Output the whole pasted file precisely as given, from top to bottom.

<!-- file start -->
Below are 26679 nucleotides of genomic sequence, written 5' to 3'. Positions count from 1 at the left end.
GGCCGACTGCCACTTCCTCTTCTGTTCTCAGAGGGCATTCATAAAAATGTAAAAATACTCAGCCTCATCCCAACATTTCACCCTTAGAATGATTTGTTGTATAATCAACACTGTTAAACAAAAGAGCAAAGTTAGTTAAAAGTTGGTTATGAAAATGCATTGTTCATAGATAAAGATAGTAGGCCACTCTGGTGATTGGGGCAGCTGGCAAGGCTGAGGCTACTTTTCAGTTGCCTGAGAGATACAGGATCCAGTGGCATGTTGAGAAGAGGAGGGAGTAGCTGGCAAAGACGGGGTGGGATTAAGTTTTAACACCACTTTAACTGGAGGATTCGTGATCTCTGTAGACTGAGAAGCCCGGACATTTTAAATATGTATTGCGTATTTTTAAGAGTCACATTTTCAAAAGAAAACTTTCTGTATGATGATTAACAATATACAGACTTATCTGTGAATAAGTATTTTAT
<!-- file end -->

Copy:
Below are 26679 nucleotides of genomic sequence, written 5' to 3'. Positions count from 1 at the left end.
GGCCGACTGCCACTTCCTCTTCTGTTCTCAGAGGGCATTCATAAAAATGTAAAAATACTCAGCCTCATCCCAACATTTCACCCTTAGAATGATTTGTTGTATAATCAACACTGTTAAACAAAAGAGCAAAGTTAGTTAAAAGTTGGTTATGAAAATGCATTGTTCATAGATAAAGATAGTAGGCCACTCTGGTGATTGGGGCAGCTGGCAAGGCTGAGGCTACTTTTCAGTTGCCTGAGAGATACAGGATCCAGTGGCATGTTGAGAAGAGGAGGGAGTAGCTGGCAAAGACGGGGTGGGATTAAGTTTTAACACCACTTTAACTGGAGGATTCGTGATCTCTGTAGACTGAGAAGCCCGGACATTTTAAATATGTATTGCGTATTTTTAAGAGTCACATTTTCAAAAGAAAACTTTCTGTATGATGATTAACAATATACAGACTTATCTGTGAATAAGTATTTTAT